Apr 29th 2011
As I reported in an earlier post, Michigan has enacted an Amnesty program that begins May 15th. In addition, Michigan has just published some information on its website regarding the program. BACKGROUND The Michigan Tax Amnesty program provides a 45-day window for taxpayers to settle tax liabilities with the State, for return periods ending on or before December 31, 2009 and avoid penalty payments. Qualifying taxpayers also avoid civil and criminal penalties and prosecution by the Michigan Department of Treasury. Tax Amnesty is available for individual or business taxpayers who have tax liabilities for eligible taxes for return periods ending on or before December 31, 2009. This includes:
- Underreported tax liabilities
- Non-reported tax liabilities
- Overstated deductions, credits, or exemptions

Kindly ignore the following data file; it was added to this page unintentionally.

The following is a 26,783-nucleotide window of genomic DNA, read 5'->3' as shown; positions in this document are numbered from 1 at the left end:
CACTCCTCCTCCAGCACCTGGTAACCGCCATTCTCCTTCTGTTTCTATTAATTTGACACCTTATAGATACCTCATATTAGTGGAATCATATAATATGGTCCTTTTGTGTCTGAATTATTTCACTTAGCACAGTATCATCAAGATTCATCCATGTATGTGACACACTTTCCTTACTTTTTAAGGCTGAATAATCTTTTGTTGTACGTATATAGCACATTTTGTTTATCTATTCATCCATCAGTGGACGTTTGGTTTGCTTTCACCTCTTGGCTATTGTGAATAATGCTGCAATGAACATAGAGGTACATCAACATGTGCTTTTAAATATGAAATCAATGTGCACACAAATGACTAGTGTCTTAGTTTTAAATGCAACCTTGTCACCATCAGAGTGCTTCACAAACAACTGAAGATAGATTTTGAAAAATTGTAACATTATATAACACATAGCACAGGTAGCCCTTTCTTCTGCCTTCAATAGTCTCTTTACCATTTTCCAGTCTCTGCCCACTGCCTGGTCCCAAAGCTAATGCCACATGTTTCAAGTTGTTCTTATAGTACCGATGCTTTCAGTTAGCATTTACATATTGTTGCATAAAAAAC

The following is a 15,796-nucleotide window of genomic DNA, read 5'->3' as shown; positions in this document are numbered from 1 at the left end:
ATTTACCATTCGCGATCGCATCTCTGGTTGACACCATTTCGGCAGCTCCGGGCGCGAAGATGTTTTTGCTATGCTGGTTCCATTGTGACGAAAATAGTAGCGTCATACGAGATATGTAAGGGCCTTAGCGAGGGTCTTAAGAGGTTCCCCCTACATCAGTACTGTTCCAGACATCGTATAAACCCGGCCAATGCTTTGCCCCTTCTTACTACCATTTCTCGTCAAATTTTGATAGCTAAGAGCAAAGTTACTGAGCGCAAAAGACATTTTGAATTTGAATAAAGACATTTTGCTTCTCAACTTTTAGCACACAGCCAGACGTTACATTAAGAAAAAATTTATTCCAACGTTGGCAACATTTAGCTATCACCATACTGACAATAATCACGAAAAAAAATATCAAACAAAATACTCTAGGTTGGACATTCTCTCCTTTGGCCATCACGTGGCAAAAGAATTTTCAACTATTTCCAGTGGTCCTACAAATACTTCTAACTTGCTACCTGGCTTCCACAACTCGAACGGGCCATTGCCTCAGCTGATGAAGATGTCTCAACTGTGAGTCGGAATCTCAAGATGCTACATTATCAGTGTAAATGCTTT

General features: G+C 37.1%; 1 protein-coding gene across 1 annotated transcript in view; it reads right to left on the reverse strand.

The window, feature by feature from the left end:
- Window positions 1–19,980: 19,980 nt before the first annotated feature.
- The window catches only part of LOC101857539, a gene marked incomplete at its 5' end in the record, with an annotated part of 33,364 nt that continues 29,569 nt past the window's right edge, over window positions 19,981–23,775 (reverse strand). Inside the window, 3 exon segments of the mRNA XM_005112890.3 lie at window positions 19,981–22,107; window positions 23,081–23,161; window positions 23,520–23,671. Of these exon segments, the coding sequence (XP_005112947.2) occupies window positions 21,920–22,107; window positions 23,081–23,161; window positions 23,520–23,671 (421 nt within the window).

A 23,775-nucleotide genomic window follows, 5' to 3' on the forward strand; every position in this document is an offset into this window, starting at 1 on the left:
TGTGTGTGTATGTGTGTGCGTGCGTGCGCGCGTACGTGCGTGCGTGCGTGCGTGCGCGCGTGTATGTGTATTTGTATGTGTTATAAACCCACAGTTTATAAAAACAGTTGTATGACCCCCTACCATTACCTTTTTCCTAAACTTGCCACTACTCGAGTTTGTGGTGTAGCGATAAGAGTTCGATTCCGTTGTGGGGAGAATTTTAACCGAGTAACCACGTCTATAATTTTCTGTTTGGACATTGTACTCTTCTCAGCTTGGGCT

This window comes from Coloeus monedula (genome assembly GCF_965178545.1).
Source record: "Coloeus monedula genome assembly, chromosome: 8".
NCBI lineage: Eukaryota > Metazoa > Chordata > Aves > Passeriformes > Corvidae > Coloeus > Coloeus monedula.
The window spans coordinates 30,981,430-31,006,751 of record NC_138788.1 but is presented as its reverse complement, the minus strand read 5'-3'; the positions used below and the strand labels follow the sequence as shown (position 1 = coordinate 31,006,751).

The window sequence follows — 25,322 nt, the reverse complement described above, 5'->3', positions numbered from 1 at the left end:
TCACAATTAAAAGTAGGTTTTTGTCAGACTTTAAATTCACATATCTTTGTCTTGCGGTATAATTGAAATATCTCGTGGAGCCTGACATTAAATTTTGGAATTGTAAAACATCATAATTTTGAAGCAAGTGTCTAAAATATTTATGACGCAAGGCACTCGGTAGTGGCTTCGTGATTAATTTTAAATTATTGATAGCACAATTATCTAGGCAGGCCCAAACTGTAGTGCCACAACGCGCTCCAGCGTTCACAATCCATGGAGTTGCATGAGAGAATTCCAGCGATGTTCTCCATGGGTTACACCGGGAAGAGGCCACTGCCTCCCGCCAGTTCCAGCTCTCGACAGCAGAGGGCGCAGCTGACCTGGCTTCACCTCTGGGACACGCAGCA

- Failure to file Michigan tax returns
- Delinquent payment of past due taxes
- Taxpayers who have received a final tax due notice
- The subject of a current tax-related Court of Claims case or criminal investigation
- Eligible to enter into a Voluntary Disclosure agreement with the State
VOLUNTARY DISCLOSURE AGREEMENT (VDA) OR AMNESTY? Should a taxpayer file a Voluntary Disclosure Agreement or participate in the Amnesty program?
If a taxpayer is eligible to file a Voluntary Disclosure Agreement (VDA), then it cannot participate in the Amnesty program. This is actually good, because there is no limit to the look-back period under the Amnesty program. A VDA’s lookback period is 4 years. The Amnesty program covers all tax years prior to January 1, 2010, therefore, a taxpayer would have to file all unfiled returns for years prior to January 1, 2010, and pay tax and interest.
Go to Michigan's website for more information on Michigan's Voluntary Disclosure program.